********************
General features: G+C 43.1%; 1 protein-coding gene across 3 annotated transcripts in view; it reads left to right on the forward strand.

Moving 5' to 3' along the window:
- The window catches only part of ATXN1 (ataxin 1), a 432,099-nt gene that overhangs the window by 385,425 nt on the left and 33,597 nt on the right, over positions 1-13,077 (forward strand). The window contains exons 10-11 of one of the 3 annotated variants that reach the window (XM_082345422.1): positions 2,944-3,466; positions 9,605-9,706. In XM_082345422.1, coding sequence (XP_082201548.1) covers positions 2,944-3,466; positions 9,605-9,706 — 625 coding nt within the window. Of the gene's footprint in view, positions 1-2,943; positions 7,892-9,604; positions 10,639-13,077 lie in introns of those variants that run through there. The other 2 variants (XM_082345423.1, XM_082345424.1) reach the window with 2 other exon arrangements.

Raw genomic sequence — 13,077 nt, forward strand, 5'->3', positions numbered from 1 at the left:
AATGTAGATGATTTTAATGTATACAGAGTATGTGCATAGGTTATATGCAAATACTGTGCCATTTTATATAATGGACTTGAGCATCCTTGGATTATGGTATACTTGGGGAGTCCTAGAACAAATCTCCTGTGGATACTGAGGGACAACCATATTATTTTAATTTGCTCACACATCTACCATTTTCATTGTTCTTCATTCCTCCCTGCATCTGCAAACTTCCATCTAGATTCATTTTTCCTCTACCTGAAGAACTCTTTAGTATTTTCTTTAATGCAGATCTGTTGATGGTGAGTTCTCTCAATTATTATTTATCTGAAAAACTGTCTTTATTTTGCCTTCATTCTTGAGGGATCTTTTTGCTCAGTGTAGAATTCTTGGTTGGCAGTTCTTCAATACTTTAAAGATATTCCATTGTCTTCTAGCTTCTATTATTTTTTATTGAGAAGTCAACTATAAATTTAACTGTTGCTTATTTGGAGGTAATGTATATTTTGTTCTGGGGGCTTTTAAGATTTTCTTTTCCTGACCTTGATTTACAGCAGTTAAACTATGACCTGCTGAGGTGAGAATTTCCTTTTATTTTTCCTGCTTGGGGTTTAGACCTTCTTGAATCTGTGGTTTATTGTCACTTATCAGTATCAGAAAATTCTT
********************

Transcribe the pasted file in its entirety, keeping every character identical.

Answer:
General features: G+C 43.1%; 1 protein-coding gene across 3 annotated transcripts in view; it reads left to right on the forward strand.

Moving 5' to 3' along the window:
- The window catches only part of ATXN1 (ataxin 1), a 432,099-nt gene that overhangs the window by 385,425 nt on the left and 33,597 nt on the right, over positions 1-13,077 (forward strand). The window contains exons 10-11 of one of the 3 annotated variants that reach the window (XM_082345422.1): positions 2,944-3,466; positions 9,605-9,706. In XM_082345422.1, coding sequence (XP_082201548.1) covers positions 2,944-3,466; positions 9,605-9,706 — 625 coding nt within the window. Of the gene's footprint in view, positions 1-2,943; positions 7,892-9,604; positions 10,639-13,077 lie in introns of those variants that run through there. The other 2 variants (XM_082345423.1, XM_082345424.1) reach the window with 2 other exon arrangements.

Raw genomic sequence — 13,077 nt, forward strand, 5'->3', positions numbered from 1 at the left:
AATGTAGATGATTTTAATGTATACAGAGTATGTGCATAGGTTATATGCAAATACTGTGCCATTTTATATAATGGACTTGAGCATCCTTGGATTATGGTATACTTGGGGAGTCCTAGAACAAATCTCCTGTGGATACTGAGGGACAACCATATTATTTTAATTTGCTCACACATCTACCATTTTCATTGTTCTTCATTCCTCCCTGCATCTGCAAACTTCCATCTAGATTCATTTTTCCTCTACCTGAAGAACTCTTTAGTATTTTCTTTAATGCAGATCTGTTGATGGTGAGTTCTCTCAATTATTATTTATCTGAAAAACTGTCTTTATTTTGCCTTCATTCTTGAGGGATCTTTTTGCTCAGTGTAGAATTCTTGGTTGGCAGTTCTTCAATACTTTAAAGATATTCCATTGTCTTCTAGCTTCTATTATTTTTTATTGAGAAGTCAACTATAAATTTAACTGTTGCTTATTTGGAGGTAATGTATATTTTGTTCTGGGGGCTTTTAAGATTTTCTTTTCCTGACCTTGATTTACAGCAGTTAAACTATGACCTGCTGAGGTGAGAATTTCCTTTTATTTTTCCTGCTTGGGGTTTAGACCTTCTTGAATCTGTGGTTTATTGTCACTTATCAGTATCAGAAAATTCTT